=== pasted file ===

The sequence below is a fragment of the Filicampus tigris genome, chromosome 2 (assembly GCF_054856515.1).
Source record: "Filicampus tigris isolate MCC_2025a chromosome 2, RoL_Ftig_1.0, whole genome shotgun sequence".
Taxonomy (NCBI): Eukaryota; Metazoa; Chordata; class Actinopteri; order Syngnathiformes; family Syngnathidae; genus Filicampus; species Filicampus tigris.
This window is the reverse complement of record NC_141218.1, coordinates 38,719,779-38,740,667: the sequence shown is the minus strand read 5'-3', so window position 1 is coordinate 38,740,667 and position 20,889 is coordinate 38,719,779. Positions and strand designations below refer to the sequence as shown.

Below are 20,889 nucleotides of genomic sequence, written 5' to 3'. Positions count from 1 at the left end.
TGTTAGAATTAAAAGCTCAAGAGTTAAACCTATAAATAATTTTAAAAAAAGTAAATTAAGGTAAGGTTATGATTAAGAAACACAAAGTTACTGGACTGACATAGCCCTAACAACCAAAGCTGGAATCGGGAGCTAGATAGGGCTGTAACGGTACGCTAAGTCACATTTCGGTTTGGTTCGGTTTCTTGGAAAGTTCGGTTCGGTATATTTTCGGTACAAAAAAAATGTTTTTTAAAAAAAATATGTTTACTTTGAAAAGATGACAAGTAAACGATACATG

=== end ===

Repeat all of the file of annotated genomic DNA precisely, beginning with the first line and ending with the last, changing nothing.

The sequence below is a fragment of the Filicampus tigris genome, chromosome 2 (assembly GCF_054856515.1).
Source record: "Filicampus tigris isolate MCC_2025a chromosome 2, RoL_Ftig_1.0, whole genome shotgun sequence".
Taxonomy (NCBI): Eukaryota; Metazoa; Chordata; class Actinopteri; order Syngnathiformes; family Syngnathidae; genus Filicampus; species Filicampus tigris.
This window is the reverse complement of record NC_141218.1, coordinates 38,719,779-38,740,667: the sequence shown is the minus strand read 5'-3', so window position 1 is coordinate 38,740,667 and position 20,889 is coordinate 38,719,779. Positions and strand designations below refer to the sequence as shown.

Below are 20,889 nucleotides of genomic sequence, written 5' to 3'. Positions count from 1 at the left end.
TGTTAGAATTAAAAGCTCAAGAGTTAAACCTATAAATAATTTTAAAAAAAGTAAATTAAGGTAAGGTTATGATTAAGAAACACAAAGTTACTGGACTGACATAGCCCTAACAACCAAAGCTGGAATCGGGAGCTAGATAGGGCTGTAACGGTACGCTAAGTCACATTTCGGTTTGGTTCGGTTTCTTGGAAAGTTCGGTTCGGTATATTTTCGGTACAAAAAAAATGTTTTTTAAAAAAAATATGTTTACTTTGAAAAGATGACAAGTAAACGATACATG